Jeddah’s traffic woes ‘to end soon’
The $1 billion project in Jeddah aims to ease the traffic with roads, crossings and flyovers.
Suffocating traffic jams in the Saudi Arabian coastal city of Jeddah are expected to ease with the near completion of its road, crossing and flyover projects.
Makkah Emir Prince Khaled Al-Faisal is personally following up work on the province’s 81 projects worth more than SR4 billion ($1 billion).
The projects consist of ring roads, express roads, single and double lane streets, bridges, crossings and underpasses.
According to sources of the municipality, a breakthrough is expected in the traffic congestion that has annoyed Jeddah residents for many years, especially those living in the east and the north.
The sources said bridges on the Jeddah-Makkah Expressway that have been demolished and rebuilt for the Haramain Railway project would soon enter service.
Meanwhile, the General Authority for Civil Aviation (GACA) said the network of roads and bridges leading to King Abdulaziz International Airport are about to be completed. “Connecting the airport with the various districts of Jeddah will represent a quantum leap and facilitate the drive to the airport,” it said in a statement. The network is 20 km long consisting of express roads, bridges and tunnels.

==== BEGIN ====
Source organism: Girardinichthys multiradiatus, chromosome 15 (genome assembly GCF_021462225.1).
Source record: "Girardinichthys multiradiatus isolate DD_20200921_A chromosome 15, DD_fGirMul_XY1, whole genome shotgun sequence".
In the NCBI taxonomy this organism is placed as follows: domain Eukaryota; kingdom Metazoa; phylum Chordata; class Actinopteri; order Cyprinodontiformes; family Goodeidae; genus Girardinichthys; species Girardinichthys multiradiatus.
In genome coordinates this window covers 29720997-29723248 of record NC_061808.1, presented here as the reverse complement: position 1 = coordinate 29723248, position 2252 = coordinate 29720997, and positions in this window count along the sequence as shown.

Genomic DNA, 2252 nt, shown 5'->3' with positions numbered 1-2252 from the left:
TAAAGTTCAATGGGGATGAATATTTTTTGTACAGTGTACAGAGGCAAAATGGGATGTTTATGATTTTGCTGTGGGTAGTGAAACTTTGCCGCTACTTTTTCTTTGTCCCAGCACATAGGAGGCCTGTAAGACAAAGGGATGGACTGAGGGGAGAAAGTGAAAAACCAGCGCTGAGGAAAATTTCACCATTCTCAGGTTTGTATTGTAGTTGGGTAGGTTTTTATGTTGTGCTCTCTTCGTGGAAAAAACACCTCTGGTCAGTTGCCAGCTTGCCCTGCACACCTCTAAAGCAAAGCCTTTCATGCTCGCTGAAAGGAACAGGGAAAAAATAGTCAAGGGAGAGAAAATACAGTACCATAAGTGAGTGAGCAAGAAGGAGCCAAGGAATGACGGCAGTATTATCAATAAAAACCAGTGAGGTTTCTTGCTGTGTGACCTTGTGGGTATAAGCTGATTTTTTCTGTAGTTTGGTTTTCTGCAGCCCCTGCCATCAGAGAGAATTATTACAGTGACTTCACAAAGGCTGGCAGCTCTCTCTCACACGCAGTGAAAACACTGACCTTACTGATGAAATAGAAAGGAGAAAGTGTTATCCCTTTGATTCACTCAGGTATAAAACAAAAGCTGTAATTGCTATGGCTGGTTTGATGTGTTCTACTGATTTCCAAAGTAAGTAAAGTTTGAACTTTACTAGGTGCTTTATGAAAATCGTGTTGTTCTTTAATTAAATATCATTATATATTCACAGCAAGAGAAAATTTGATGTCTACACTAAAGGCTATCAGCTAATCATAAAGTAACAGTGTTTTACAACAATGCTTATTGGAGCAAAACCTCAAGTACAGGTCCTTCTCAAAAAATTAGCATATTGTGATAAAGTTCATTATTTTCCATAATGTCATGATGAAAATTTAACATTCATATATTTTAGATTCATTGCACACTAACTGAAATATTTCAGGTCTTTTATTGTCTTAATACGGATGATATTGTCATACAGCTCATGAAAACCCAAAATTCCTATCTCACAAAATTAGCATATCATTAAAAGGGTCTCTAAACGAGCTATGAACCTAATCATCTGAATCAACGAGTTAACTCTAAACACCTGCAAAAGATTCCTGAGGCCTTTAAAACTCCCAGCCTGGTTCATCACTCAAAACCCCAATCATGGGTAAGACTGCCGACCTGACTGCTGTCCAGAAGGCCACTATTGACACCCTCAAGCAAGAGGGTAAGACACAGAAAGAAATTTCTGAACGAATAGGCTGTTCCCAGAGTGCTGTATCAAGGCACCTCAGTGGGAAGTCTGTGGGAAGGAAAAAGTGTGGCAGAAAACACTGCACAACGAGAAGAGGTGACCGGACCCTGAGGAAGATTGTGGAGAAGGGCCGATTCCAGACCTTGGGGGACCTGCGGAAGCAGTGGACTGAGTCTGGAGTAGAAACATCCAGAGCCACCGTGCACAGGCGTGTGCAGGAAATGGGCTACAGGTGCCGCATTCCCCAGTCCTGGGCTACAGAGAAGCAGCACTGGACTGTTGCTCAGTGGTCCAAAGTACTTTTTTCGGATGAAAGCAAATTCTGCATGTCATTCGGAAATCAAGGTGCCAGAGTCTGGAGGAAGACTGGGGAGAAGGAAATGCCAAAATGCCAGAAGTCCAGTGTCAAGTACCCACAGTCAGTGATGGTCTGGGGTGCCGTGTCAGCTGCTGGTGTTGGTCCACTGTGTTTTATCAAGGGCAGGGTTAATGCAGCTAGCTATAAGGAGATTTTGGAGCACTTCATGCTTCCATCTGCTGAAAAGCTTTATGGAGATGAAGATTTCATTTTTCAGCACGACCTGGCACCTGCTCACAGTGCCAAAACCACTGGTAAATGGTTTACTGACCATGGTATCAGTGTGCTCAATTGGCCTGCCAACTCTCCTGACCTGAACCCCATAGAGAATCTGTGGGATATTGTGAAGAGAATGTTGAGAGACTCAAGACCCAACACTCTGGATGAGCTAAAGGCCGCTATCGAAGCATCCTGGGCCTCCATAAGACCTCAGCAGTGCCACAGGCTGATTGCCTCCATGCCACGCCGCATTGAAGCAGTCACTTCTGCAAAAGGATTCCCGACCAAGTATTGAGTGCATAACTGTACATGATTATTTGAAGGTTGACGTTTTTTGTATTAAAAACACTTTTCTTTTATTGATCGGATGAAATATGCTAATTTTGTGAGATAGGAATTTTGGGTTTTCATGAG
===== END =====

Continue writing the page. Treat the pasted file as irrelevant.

Mohammed Tawfiq Madani, director of the department of roads in Makkah Province, said tenders were opened for the construction of the second ring road in Jeddah and the 80 km long road from Makkah to the new airport.
He said a new express road for trucks is currently being constructed. “When this road is completed, all the heavy trucks will be taken away from Jeddah,” he added.
Madani explained the second ring road is 35km long, starting from the southern Corniche to join the Jeddah-Makkah Expressway.
Mayor Hani Abu Ras said a bridge on the crossing between Prince Majed Street and Bani Malik Street will be opened to traffic late next month.
He said the bridge on the crossing of King Fahd Road with Al-Rawdah Street (the Bicycle Roundabout) would be opened by the end of May.
“The traffic along these roads will be free as there will be no traffic signals,” he said.
This was first published by the Saudi Gazette.